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What is an Oblique Muscle Strain?
A rarely discussed but increasingly common sports injury is the oblique muscle strain. Oblique muscles are also often referred to as abdominal muscles. The internal oblique muscles are attached to the ribs and located between the ribs and the pelvis, while the external obliques lie closer to the skin surface.
Professional athletes frequently suffer oblique injuries, also sometimes referred to as “side strains,” when the oblique moves to a sudden state of contraction after being in a stretch position. The most common immediate symptom is a sharp pain near the chest, on the side of the body. Injured obliques could also cause a pulling sensation. A number of varying activities can strain these particular muscles, including bowling, javelin throwing, swinging a baseball bat, weight lifting, and even side sit-ups, just to name a few. Generally an oblique strain involves slight tears in the muscle, although the muscle can rupture in extreme cases.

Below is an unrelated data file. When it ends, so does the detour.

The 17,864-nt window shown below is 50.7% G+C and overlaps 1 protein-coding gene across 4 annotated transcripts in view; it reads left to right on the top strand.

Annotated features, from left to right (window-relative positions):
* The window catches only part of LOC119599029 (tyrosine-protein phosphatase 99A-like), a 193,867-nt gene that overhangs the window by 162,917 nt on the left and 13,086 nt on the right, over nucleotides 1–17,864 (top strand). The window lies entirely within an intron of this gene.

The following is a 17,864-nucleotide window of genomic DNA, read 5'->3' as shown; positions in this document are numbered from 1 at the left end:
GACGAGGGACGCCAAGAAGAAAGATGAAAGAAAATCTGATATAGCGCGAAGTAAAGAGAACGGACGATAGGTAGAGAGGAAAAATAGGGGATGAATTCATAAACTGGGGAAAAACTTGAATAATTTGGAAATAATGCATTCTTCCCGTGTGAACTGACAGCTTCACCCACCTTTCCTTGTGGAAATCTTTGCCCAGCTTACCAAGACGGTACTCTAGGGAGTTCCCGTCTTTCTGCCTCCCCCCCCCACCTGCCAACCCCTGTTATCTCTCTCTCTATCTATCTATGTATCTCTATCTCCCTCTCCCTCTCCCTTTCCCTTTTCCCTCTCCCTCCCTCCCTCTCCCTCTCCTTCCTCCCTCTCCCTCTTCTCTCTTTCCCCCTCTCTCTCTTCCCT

Symptoms of an oblique strain can be multifaceted, including weakness, swelling, pain, and bruising, but sometimes breathing or laughing can aggravate symptoms. Diagnosis can be difficult due to the unique placement of the injury, but examination by a health care professional is encouraged, and an MRI or Ultrasound may be necessary to accurately pinpoint the location and severity of the injury.
Unfortunately, oblique strains are notoriously difficult to treat because the abdomen itself cannot be splinted. Additionally, the oblique muscles are active in almost any movement by the human body, so they rarely can be sufficiently rested. Rest and gentle stretching are the two most common natural treatments. A cortisone shot can be injected at or near the injury site to reduce inflammation and expedite the healing process. Most athletes are sidelined for two to four weeks when oblique injuries strike, in order to fully allow for recuperation.
The information supplied in this article is not to be considered as medical advice and is for educational purposes only.
|American Health Care16 Jun 2014|